20 Utterly Unexpected Facts About Japan You Didn’t Know

 Learn some interesting information about Japan while enjoying a range of fun facts. These are not myths and stereotypes but actual facts…and they’re very interesting!

1.  In Japanese, the name “Japan” is Nihon or Nippon, which means “Land of the Rising Sun.” It was once believed that Japan was the first country to see the sunrise in the East in the morning.

2. Fish and meat are very cheap in Japan. But fruit is very expensive. An apple usually costs $2, while a bunch of bananas can be purchased for about $5. The most expensive fruit is melon: in Tokyo, it will cost around $200! Hmmm…

3.  The Japanese language has several degrees of courtesy: conversational, respectful, polite, and very polite. Women’s speech usually contains more respectful forms than men’s.

4. Japan has female-only carriages on its metro system. These are mostly used during the morning rush hour so that women can ride with a sense of security. A lot of Japanese men practice voyeurism, so touching or groping women on crowded subway trains is a common thing here. However, Japan has one of the lowest rates of rape in the world.


5.   Schoolgirls in Japan are not allowed to wear tights even if the weather is very cold. Knee-high socks, which are part of the standard school uniform, should be worn throughout the year. Students’ skirts vary in length depending on their age: the older the girl, the shorter the skirt is.

6. Japan is the only country in the world where a one-minute threshold is considered the criterion of being late. The only reason for the delay of a train is a suicide under its wheels.

7. In Japan, people can smoke everywhere except on railway station platforms and at the airports. However, there are no waste bins, and one is not allowed to flick cigarette ash to the ground. That’s why every smoker should carry a small ashtray with them.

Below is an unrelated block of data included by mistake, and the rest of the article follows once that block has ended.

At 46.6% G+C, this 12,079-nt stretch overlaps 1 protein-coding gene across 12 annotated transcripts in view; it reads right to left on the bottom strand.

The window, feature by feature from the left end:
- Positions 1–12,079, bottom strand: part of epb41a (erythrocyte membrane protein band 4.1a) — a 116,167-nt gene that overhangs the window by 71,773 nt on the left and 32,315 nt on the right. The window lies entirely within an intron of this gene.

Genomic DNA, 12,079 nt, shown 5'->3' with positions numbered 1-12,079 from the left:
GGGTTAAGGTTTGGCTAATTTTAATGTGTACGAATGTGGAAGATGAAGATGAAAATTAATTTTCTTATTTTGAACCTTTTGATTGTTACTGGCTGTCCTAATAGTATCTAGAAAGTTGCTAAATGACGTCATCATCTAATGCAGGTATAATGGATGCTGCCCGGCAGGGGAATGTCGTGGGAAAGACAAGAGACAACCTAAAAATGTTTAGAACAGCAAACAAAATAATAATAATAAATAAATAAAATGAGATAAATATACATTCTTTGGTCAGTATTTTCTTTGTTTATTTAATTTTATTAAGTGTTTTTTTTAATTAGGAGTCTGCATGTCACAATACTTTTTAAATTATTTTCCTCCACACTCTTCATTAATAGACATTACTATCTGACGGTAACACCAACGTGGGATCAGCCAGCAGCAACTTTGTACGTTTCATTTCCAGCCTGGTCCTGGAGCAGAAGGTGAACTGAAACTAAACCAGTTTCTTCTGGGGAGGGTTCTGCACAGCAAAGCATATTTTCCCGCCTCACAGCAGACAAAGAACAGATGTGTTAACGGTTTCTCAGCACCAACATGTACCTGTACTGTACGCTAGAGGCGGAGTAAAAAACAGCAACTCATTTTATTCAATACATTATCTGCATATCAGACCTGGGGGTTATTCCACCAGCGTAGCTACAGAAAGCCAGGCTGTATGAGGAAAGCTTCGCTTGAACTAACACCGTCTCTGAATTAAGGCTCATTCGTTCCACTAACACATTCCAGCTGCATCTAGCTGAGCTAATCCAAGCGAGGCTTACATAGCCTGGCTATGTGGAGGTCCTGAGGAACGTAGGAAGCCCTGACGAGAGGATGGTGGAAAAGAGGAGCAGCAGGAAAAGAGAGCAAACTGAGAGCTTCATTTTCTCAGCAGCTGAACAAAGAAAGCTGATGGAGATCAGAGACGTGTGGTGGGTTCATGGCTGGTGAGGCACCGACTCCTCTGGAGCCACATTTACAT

8. The Japanese love to eat and love to talk about food. While eating, it is necessary to praise the meal. It’s considered very impolite not to say “delicious” several times during the meal.

9. The concept of honor is very important to Japanese people. For example, former Prime Minister Yukio Hatoyama resigned because he couldn’t fulfill his pre-election promises.

10. The Japanese language uses three different systems for writing:

Hiragana – syllabic system for writing Japanese words

Katakana – an alphabet used to write non-Japanese borrowed words

Kanji – hieroglyphic writing

11. The Japanese have no month names. Instead, months are named with sequential numbers. For instant, September is “kugatsu,“ which means ”the ninth month.“

12. If a Japanese woman or man doesn’t want to assist you with something, they will never say “no.” Instead, they will assure you that they will think of ways to help or that your problem needs a little bit of time to check. However, you will never get an answer.

13. Leaving tips is not a common practice in Japan. It is believed that as long as the customer pays the actual price for the service, they treat the seller as an equal. If you do attempt to tip someone, it can be considered rude.

14. Two-thirds of Japan’s territory is covered with forests. However, the Japanese government has banned the use of the country’s own wood for commercial purposes. So Japan consumes about 40% of all wood harvested from tropical forests.

15. There are Musical Toilets in Japan. One of the most unique things in Japan are the high tech toilets you will find in the country. Not only do these toilets automatically warm the seat up for you, but they also wash your bottom and can play music to drown out any unwanted noise!

16. A small circular or square seals called ”hanko” are used instead of a signature on many documents in Japan. Each Japanese person has such a seal, and it is used many times during the day. You can buy such a seal in any shop.

17.  Mt. Fuji, or Fujisan or Fujiyama, is the tallest mountain in Japan at 12,388 feet (3,776 m). It is considered a sacred mountain to many Japanese. More than one million people climb Mt. Fuji every year during the official climbing season of July and August.

18. The Japanese avoid the number four (shi) because it sounds the same as the word for death. Tall buildings do not have a fourth floor. Tea and sake sets are sold with five cups. Three or five is the desirable number of guests in a traditional Japanese tea ceremony. As a rule, odd numbers are preferred over even numbers in Japan.

19.In Japan, there is an island full of rabbits called Ōkunoshima. They were brought there during World War II to test the effects of poison gas.

20. Hadaka Matsuri, or Naked Festival, is a kind of festival where thousands of Japanese men remove their clothing in public due to the belief that a naked man has a greater ability to absorb evil spirits. Only the most intimate parts of the body are covered with a cloth called a fundoshi.